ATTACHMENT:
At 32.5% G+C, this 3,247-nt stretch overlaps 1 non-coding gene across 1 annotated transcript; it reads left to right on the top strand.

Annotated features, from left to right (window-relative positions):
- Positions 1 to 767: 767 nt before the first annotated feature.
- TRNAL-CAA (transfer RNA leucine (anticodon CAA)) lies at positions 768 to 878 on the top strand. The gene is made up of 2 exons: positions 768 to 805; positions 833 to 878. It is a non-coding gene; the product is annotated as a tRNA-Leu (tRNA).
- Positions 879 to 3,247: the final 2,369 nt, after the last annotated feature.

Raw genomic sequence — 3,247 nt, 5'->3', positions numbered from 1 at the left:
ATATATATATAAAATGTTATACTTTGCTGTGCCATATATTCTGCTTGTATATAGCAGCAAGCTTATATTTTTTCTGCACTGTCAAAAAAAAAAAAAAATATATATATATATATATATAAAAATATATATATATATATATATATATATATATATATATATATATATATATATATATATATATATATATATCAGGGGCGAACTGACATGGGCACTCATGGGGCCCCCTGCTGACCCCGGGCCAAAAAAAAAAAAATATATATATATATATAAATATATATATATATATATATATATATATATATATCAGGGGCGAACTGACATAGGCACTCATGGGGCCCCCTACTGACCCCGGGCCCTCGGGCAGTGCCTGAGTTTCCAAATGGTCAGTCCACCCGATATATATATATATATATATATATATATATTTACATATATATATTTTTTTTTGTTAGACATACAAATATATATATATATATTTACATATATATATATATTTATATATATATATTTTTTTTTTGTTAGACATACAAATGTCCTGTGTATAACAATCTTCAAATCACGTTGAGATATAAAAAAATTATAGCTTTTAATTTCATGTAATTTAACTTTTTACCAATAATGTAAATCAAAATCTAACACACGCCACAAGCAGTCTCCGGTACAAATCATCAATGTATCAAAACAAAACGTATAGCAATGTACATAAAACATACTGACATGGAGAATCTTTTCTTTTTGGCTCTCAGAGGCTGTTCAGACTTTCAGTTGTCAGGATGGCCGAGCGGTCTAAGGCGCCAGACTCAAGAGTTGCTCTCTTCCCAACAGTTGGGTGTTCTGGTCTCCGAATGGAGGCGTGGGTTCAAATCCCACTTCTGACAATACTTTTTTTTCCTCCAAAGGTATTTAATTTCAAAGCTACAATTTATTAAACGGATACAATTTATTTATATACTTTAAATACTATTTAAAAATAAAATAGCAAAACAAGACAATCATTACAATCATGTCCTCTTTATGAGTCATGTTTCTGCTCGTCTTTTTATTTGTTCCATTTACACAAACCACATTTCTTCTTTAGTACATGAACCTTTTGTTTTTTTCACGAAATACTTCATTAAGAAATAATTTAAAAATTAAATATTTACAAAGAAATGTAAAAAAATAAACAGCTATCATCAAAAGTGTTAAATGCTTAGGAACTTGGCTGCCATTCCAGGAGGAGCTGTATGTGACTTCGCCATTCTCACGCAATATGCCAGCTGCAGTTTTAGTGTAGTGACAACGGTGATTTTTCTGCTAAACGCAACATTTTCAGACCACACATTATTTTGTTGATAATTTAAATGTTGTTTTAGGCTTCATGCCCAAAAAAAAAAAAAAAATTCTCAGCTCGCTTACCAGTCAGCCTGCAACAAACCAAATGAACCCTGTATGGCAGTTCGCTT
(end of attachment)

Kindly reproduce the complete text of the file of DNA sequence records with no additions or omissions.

At 32.5% G+C, this 3,247-nt stretch overlaps 1 non-coding gene across 1 annotated transcript; it reads left to right on the top strand.

Annotated features, from left to right (window-relative positions):
- Positions 1 to 767: 767 nt before the first annotated feature.
- TRNAL-CAA (transfer RNA leucine (anticodon CAA)) lies at positions 768 to 878 on the top strand. The gene is made up of 2 exons: positions 768 to 805; positions 833 to 878. It is a non-coding gene; the product is annotated as a tRNA-Leu (tRNA).
- Positions 879 to 3,247: the final 2,369 nt, after the last annotated feature.

Raw genomic sequence — 3,247 nt, 5'->3', positions numbered from 1 at the left:
ATATATATATAAAATGTTATACTTTGCTGTGCCATATATTCTGCTTGTATATAGCAGCAAGCTTATATTTTTTCTGCACTGTCAAAAAAAAAAAAAAATATATATATATATATATATAAAAATATATATATATATATATATATATATATATATATATATATATATATATATATATATATATATATATATCAGGGGCGAACTGACATGGGCACTCATGGGGCCCCCTGCTGACCCCGGGCCAAAAAAAAAAAAATATATATATATATATAAATATATATATATATATATATATATATATATATATCAGGGGCGAACTGACATAGGCACTCATGGGGCCCCCTACTGACCCCGGGCCCTCGGGCAGTGCCTGAGTTTCCAAATGGTCAGTCCACCCGATATATATATATATATATATATATATATATTTACATATATATATTTTTTTTTGTTAGACATACAAATATATATATATATATTTACATATATATATATATTTATATATATATATTTTTTTTTTGTTAGACATACAAATGTCCTGTGTATAACAATCTTCAAATCACGTTGAGATATAAAAAAATTATAGCTTTTAATTTCATGTAATTTAACTTTTTACCAATAATGTAAATCAAAATCTAACACACGCCACAAGCAGTCTCCGGTACAAATCATCAATGTATCAAAACAAAACGTATAGCAATGTACATAAAACATACTGACATGGAGAATCTTTTCTTTTTGGCTCTCAGAGGCTGTTCAGACTTTCAGTTGTCAGGATGGCCGAGCGGTCTAAGGCGCCAGACTCAAGAGTTGCTCTCTTCCCAACAGTTGGGTGTTCTGGTCTCCGAATGGAGGCGTGGGTTCAAATCCCACTTCTGACAATACTTTTTTTTCCTCCAAAGGTATTTAATTTCAAAGCTACAATTTATTAAACGGATACAATTTATTTATATACTTTAAATACTATTTAAAAATAAAATAGCAAAACAAGACAATCATTACAATCATGTCCTCTTTATGAGTCATGTTTCTGCTCGTCTTTTTATTTGTTCCATTTACACAAACCACATTTCTTCTTTAGTACATGAACCTTTTGTTTTTTTCACGAAATACTTCATTAAGAAATAATTTAAAAATTAAATATTTACAAAGAAATGTAAAAAAATAAACAGCTATCATCAAAAGTGTTAAATGCTTAGGAACTTGGCTGCCATTCCAGGAGGAGCTGTATGTGACTTCGCCATTCTCACGCAATATGCCAGCTGCAGTTTTAGTGTAGTGACAACGGTGATTTTTCTGCTAAACGCAACATTTTCAGACCACACATTATTTTGTTGATAATTTAAATGTTGTTTTAGGCTTCATGCCCAAAAAAAAAAAAAAAATTCTCAGCTCGCTTACCAGTCAGCCTGCAACAAACCAAATGAACCCTGTATGGCAGTTCGCTT